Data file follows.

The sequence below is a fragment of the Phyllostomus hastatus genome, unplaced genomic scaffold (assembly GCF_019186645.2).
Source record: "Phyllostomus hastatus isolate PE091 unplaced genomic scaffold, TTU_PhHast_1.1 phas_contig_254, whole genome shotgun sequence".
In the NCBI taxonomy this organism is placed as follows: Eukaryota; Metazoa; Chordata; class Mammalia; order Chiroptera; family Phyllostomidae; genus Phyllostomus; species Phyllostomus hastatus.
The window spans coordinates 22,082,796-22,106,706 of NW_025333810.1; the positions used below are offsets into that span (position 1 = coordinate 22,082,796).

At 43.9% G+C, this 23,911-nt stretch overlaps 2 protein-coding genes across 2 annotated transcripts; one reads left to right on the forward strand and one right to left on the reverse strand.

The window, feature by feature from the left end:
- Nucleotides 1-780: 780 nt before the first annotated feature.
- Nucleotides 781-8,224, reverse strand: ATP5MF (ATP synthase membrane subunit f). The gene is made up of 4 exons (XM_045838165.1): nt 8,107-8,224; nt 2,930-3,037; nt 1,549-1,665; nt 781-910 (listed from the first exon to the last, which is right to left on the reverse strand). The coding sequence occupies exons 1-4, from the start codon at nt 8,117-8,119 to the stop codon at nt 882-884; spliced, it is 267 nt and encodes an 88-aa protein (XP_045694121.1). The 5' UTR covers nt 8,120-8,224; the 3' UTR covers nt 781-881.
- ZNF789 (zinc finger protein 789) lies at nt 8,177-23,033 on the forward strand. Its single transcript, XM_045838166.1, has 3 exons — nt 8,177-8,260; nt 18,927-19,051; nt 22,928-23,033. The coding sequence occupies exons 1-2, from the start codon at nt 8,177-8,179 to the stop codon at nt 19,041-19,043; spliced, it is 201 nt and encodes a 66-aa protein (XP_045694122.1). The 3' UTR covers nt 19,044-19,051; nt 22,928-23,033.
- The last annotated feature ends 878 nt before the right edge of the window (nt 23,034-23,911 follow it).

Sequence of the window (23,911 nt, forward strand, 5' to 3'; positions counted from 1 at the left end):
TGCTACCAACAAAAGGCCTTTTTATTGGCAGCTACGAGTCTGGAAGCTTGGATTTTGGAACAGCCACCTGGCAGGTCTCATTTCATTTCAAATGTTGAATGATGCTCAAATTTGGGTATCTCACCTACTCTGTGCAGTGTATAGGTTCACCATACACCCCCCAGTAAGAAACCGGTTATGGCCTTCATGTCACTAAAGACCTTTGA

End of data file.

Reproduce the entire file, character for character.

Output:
The sequence below is a fragment of the Phyllostomus hastatus genome, unplaced genomic scaffold (assembly GCF_019186645.2).
Source record: "Phyllostomus hastatus isolate PE091 unplaced genomic scaffold, TTU_PhHast_1.1 phas_contig_254, whole genome shotgun sequence".
In the NCBI taxonomy this organism is placed as follows: Eukaryota; Metazoa; Chordata; class Mammalia; order Chiroptera; family Phyllostomidae; genus Phyllostomus; species Phyllostomus hastatus.
The window spans coordinates 22,082,796-22,106,706 of NW_025333810.1; the positions used below are offsets into that span (position 1 = coordinate 22,082,796).

At 43.9% G+C, this 23,911-nt stretch overlaps 2 protein-coding genes across 2 annotated transcripts; one reads left to right on the forward strand and one right to left on the reverse strand.

The window, feature by feature from the left end:
- Nucleotides 1-780: 780 nt before the first annotated feature.
- Nucleotides 781-8,224, reverse strand: ATP5MF (ATP synthase membrane subunit f). The gene is made up of 4 exons (XM_045838165.1): nt 8,107-8,224; nt 2,930-3,037; nt 1,549-1,665; nt 781-910 (listed from the first exon to the last, which is right to left on the reverse strand). The coding sequence occupies exons 1-4, from the start codon at nt 8,117-8,119 to the stop codon at nt 882-884; spliced, it is 267 nt and encodes an 88-aa protein (XP_045694121.1). The 5' UTR covers nt 8,120-8,224; the 3' UTR covers nt 781-881.
- ZNF789 (zinc finger protein 789) lies at nt 8,177-23,033 on the forward strand. Its single transcript, XM_045838166.1, has 3 exons — nt 8,177-8,260; nt 18,927-19,051; nt 22,928-23,033. The coding sequence occupies exons 1-2, from the start codon at nt 8,177-8,179 to the stop codon at nt 19,041-19,043; spliced, it is 201 nt and encodes a 66-aa protein (XP_045694122.1). The 3' UTR covers nt 19,044-19,051; nt 22,928-23,033.
- The last annotated feature ends 878 nt before the right edge of the window (nt 23,034-23,911 follow it).

Sequence of the window (23,911 nt, forward strand, 5' to 3'; positions counted from 1 at the left end):
TGCTACCAACAAAAGGCCTTTTTATTGGCAGCTACGAGTCTGGAAGCTTGGATTTTGGAACAGCCACCTGGCAGGTCTCATTTCATTTCAAATGTTGAATGATGCTCAAATTTGGGTATCTCACCTACTCTGTGCAGTGTATAGGTTCACCATACACCCCCCAGTAAGAAACCGGTTATGGCCTTCATGTCACTAAAGACCTTTGA